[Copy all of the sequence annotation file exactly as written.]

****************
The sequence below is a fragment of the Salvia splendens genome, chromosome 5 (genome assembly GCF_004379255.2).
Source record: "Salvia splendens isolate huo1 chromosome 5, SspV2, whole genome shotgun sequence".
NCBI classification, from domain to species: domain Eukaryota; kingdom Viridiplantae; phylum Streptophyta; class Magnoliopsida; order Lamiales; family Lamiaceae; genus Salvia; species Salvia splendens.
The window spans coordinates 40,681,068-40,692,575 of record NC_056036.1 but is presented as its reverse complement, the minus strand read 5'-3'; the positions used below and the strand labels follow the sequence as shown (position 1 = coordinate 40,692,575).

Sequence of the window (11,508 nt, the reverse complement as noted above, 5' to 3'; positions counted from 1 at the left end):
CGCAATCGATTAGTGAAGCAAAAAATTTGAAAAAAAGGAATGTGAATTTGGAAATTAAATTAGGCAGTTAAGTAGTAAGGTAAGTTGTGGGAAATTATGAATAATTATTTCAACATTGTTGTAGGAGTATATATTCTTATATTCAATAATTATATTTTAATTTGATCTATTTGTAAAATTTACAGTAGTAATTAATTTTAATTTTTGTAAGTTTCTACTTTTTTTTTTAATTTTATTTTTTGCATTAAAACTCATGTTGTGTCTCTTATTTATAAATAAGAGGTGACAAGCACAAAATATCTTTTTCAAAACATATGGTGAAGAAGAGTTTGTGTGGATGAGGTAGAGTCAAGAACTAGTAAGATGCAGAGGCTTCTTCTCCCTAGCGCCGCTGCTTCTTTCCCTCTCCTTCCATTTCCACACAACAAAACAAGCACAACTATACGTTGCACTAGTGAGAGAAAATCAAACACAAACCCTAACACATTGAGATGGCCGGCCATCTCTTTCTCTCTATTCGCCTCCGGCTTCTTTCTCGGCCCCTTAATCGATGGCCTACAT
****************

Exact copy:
The sequence below is a fragment of the Salvia splendens genome, chromosome 5 (genome assembly GCF_004379255.2).
Source record: "Salvia splendens isolate huo1 chromosome 5, SspV2, whole genome shotgun sequence".
NCBI classification, from domain to species: domain Eukaryota; kingdom Viridiplantae; phylum Streptophyta; class Magnoliopsida; order Lamiales; family Lamiaceae; genus Salvia; species Salvia splendens.
The window spans coordinates 40,681,068-40,692,575 of record NC_056036.1 but is presented as its reverse complement, the minus strand read 5'-3'; the positions used below and the strand labels follow the sequence as shown (position 1 = coordinate 40,692,575).

Sequence of the window (11,508 nt, the reverse complement as noted above, 5' to 3'; positions counted from 1 at the left end):
CGCAATCGATTAGTGAAGCAAAAAATTTGAAAAAAAGGAATGTGAATTTGGAAATTAAATTAGGCAGTTAAGTAGTAAGGTAAGTTGTGGGAAATTATGAATAATTATTTCAACATTGTTGTAGGAGTATATATTCTTATATTCAATAATTATATTTTAATTTGATCTATTTGTAAAATTTACAGTAGTAATTAATTTTAATTTTTGTAAGTTTCTACTTTTTTTTTTAATTTTATTTTTTGCATTAAAACTCATGTTGTGTCTCTTATTTATAAATAAGAGGTGACAAGCACAAAATATCTTTTTCAAAACATATGGTGAAGAAGAGTTTGTGTGGATGAGGTAGAGTCAAGAACTAGTAAGATGCAGAGGCTTCTTCTCCCTAGCGCCGCTGCTTCTTTCCCTCTCCTTCCATTTCCACACAACAAAACAAGCACAACTATACGTTGCACTAGTGAGAGAAAATCAAACACAAACCCTAACACATTGAGATGGCCGGCCATCTCTTTCTCTCTATTCGCCTCCGGCTTCTTTCTCGGCCCCTTAATCGATGGCCTACAT